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29 April 2007

Comments

anna maria

Your poem is beautiful.
And thank you for the link to Stanley Kunitz, that was quite an experience as well.
Gardening does make one think a lot, for some reason.

Pam

Anna Maria: Kunitz' book is really nice - and there are all of this images of him in his garden, which looks really amazing. He can grow so many of the perennials that I cannot. I like his poetry (but he's not a favorite) - I probably think I'd like him more than his poetry.

The County Clerk

My goodness. I've been distracted and missed a great deal.

The first dog thing is remarkable. Holst is "not my bag" - though I can't tell you how many times I've purchased "the planets" in different forms to try and convince myself otherwise. Poetry and Science can be one, I think. After all, what is more poetic than the natural world, as we learn more and more about it (and yet still know nothing). The " collection of poems written by poets after a conversation with a scientist" in interesting, though as I've stated immediately before, I'm more interested in Poet Scientists... like you.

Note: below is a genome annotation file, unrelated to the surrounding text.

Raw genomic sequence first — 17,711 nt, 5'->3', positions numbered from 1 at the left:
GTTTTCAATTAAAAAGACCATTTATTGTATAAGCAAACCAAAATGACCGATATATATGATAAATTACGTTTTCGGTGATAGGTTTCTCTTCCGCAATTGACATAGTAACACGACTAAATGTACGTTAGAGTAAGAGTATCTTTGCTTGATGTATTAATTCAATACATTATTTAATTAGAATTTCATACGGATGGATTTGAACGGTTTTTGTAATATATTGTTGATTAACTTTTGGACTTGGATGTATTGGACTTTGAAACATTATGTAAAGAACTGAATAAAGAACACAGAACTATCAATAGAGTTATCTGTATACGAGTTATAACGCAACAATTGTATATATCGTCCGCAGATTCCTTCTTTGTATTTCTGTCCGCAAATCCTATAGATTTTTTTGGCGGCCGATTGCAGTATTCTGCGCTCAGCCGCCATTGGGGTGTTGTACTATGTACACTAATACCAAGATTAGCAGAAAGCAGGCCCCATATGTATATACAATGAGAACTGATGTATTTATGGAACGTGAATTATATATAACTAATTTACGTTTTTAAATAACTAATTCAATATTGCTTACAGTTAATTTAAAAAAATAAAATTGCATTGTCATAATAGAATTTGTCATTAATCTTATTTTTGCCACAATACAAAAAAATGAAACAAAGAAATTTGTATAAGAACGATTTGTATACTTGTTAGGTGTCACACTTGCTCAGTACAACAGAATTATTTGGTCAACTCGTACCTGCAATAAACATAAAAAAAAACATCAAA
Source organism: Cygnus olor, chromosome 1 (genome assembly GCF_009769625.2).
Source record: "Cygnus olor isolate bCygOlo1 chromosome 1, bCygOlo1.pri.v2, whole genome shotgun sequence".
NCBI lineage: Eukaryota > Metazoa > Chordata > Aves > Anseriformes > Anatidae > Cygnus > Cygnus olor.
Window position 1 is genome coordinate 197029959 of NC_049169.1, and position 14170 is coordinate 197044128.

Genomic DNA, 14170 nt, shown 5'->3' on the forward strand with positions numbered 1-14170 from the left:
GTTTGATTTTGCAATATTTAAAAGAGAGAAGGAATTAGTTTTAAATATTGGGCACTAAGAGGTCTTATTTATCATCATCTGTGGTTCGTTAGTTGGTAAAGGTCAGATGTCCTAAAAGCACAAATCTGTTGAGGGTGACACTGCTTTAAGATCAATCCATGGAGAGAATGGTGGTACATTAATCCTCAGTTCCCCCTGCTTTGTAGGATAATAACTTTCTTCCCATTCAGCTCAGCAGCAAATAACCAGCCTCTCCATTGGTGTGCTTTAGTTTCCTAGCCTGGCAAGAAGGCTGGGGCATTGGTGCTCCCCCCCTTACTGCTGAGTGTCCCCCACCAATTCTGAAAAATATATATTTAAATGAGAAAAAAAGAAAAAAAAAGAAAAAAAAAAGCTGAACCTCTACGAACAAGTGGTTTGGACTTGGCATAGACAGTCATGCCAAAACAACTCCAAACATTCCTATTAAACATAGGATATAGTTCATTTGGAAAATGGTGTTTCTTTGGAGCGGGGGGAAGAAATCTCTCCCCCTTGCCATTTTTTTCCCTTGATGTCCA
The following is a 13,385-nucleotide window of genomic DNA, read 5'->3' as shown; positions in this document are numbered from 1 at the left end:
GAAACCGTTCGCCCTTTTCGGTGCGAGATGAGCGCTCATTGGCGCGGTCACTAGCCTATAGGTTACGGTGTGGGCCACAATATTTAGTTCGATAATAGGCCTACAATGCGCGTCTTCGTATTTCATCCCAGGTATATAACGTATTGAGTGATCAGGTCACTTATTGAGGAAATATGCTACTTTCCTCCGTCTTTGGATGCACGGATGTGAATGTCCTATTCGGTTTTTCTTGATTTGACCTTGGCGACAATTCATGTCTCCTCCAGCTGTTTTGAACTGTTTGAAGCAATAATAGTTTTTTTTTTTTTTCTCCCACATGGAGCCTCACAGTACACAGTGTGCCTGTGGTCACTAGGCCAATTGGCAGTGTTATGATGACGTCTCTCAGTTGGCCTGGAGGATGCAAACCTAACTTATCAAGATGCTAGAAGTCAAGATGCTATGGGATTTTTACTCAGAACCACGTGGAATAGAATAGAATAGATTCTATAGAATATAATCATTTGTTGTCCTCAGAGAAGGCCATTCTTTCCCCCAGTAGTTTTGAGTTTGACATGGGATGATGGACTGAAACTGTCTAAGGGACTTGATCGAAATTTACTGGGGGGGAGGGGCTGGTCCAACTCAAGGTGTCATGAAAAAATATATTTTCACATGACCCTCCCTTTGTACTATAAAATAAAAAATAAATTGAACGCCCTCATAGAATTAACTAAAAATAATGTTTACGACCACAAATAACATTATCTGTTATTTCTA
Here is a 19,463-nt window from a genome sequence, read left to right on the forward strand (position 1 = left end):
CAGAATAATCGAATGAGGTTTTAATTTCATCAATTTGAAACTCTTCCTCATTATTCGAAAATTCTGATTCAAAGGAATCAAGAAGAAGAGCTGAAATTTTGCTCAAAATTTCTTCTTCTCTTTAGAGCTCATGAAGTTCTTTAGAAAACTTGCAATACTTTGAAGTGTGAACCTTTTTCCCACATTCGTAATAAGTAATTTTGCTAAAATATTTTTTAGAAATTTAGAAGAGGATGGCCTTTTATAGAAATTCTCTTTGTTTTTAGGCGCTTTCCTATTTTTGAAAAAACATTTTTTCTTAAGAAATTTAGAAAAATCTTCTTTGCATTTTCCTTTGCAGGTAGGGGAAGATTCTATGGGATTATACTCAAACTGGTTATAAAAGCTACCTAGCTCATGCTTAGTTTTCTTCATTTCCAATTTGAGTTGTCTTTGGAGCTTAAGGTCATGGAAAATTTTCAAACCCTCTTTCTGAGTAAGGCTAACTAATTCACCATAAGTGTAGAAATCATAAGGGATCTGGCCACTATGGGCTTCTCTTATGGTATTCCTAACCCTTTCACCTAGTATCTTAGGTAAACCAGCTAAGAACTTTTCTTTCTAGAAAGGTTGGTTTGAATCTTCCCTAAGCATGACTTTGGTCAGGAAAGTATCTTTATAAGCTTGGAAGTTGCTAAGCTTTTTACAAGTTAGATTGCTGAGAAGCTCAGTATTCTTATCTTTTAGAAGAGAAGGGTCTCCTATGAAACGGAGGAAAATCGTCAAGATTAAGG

Your post of bacteria - Communicating Science - was an "artful" thing. The communication you claimed to see was in your head and in your perception of a 2D image. You shared it, and now it is in our heads too. The fact that you even dealth with "communication" (which may be an abstract idea - I'm trying to decide) is interesting.

In short, I think we (not you but society) "cop out" and label some people as scientists and accountants and others as "creatives." This is a flawed perspective. We are all creatrive. Some of us just don't care about curtains.

I don't know many scientists, but those I do know are invariably creative. They are just programed to believe that they aren't, because they are "scientists."

I need to spend some more time here. I saw some hollyhocks somewhere. I need to catch up.

The County Clerk

Ah! The ode is yours!

Ha! Now that's a delight.

Pam

CC: Yes, people often draw curtains - around each other and themselves. Unfortunate and unnecessary I think. Perhaps you need to write an 'Ode to Lupines'? I think it's a useful exercise - of both word usage and gratitude.

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